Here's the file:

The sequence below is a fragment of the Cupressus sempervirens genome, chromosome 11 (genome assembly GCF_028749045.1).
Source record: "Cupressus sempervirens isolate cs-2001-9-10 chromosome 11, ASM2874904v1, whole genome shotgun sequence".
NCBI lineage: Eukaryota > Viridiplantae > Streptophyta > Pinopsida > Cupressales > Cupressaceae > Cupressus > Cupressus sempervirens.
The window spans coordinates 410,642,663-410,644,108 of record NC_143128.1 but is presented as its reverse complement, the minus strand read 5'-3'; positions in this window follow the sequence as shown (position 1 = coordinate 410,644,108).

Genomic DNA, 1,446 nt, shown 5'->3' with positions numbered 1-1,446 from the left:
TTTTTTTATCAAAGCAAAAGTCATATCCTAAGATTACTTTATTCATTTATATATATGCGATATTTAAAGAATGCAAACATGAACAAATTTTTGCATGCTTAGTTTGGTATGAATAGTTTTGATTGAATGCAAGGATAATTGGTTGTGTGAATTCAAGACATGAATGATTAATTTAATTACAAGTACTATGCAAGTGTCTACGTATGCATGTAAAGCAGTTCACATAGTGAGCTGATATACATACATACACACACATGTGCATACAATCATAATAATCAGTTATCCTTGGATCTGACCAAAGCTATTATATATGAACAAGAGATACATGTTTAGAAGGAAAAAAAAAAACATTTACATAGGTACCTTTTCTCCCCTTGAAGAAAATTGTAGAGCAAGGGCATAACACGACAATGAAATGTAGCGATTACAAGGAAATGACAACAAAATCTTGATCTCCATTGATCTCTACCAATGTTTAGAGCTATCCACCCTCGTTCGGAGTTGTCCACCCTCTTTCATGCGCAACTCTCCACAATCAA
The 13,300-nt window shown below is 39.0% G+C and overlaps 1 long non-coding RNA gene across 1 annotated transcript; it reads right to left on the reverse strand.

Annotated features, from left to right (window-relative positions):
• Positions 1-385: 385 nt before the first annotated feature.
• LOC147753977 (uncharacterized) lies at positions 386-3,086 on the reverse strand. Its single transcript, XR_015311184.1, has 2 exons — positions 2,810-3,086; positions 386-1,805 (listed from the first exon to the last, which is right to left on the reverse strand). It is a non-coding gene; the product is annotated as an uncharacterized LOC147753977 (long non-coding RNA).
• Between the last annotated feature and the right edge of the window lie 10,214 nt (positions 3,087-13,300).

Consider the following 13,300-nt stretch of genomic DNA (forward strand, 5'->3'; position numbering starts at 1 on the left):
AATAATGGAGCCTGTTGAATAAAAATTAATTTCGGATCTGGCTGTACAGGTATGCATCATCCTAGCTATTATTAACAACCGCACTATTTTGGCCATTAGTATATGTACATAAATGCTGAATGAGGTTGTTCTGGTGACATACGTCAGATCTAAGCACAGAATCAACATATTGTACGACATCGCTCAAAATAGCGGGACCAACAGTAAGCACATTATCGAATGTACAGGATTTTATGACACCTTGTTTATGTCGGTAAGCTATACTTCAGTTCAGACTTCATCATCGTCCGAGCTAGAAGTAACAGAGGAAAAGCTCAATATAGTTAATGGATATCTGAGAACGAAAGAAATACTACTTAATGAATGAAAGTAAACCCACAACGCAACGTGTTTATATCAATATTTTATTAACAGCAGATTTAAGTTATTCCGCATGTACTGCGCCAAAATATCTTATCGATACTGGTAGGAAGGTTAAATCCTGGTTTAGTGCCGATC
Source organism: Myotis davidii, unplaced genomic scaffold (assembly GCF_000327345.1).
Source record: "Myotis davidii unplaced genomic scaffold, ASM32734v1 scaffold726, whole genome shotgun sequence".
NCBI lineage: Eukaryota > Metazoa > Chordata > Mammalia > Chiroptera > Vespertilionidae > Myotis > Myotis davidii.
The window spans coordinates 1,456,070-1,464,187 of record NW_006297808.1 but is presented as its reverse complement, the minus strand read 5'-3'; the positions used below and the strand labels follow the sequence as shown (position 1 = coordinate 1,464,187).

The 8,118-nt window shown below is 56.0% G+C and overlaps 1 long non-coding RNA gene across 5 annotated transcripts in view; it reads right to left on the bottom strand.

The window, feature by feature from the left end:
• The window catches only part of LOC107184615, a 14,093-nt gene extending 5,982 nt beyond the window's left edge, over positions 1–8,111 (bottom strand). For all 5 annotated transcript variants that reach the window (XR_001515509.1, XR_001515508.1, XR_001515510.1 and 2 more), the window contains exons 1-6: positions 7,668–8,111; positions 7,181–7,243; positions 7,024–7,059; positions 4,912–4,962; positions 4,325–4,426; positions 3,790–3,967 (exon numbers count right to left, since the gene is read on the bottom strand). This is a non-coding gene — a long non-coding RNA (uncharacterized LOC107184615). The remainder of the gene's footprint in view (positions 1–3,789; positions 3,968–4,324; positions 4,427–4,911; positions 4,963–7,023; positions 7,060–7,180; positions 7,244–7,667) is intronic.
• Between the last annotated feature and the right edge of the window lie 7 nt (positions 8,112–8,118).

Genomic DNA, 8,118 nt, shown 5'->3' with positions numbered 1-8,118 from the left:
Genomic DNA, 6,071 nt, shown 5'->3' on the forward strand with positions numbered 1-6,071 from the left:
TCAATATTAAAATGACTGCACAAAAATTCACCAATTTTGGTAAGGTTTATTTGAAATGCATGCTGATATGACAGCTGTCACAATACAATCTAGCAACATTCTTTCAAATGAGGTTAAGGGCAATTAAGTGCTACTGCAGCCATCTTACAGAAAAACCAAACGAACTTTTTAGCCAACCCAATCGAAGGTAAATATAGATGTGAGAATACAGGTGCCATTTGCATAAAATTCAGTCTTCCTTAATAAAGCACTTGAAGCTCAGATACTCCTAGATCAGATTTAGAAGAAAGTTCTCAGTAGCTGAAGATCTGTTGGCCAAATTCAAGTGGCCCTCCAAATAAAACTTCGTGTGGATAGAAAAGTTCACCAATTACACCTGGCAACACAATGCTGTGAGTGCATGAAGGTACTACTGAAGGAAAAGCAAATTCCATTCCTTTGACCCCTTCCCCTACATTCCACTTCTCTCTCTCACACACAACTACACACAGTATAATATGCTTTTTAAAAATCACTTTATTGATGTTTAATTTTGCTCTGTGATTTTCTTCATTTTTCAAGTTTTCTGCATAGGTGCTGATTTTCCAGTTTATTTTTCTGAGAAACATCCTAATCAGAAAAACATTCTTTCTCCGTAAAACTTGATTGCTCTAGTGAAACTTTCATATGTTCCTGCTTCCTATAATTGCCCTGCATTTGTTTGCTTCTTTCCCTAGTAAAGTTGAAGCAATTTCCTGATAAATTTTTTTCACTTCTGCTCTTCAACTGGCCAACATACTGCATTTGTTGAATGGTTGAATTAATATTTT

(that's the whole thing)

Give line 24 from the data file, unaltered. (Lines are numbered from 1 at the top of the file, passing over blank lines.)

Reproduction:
TCAATATTAAAATGACTGCACAAAAATTCACCAATTTTGGTAAGGTTTATTTGAAATGCATGCTGATATGACAGCTGTCACAATACAATCTAGCAACATTCTTTCAAATGAGGTTAAGGGCAATTAAGTGCTACTGCAGCCATCTTACAGAAAAACCAAACGAACTTTTTAGCCAACCCAATCGAAGGTAAATATAGATGTGAGAATACAGGTGCCATTTGCATAAAATTCAGTCTTCCTTAATAAAGCACTTGAAGCTCAGATACTCCTAGATCAGATTTAGAAGAAAGTTCTCAGTAGCTGAAGATCTGTTGGCCAAATTCAAGTGGCCCTCCAAATAAAACTTCGTGTGGATAGAAAAGTTCACCAATTACACCTGGCAACACAATGCTGTGAGTGCATGAAGGTACTACTGAAGGAAAAGCAAATTCCATTCCTTTGACCCCTTCCCCTACATTCCACTTCTCTCTCTCACACACAACTACACACAGTATAATATGCTTTTTAAAAATCACTTTATTGATGTTTAATTTTGCTCTGTGATTTTCTTCATTTTTCAAGTTTTCTGCATAGGTGCTGATTTTCCAGTTTATTTTTCTGAGAAACATCCTAATCAGAAAAACATTCTTTCTCCGTAAAACTTGATTGCTCTAGTGAAACTTTCATATGTTCCTGCTTCCTATAATTGCCCTGCATTTGTTTGCTTCTTTCCCTAGTAAAGTTGAAGCAATTTCCTGATAAATTTTTTTCACTTCTGCTCTTCAACTGGCCAACATACTGCATTTGTTGAATGGTTGAATTAATATTTT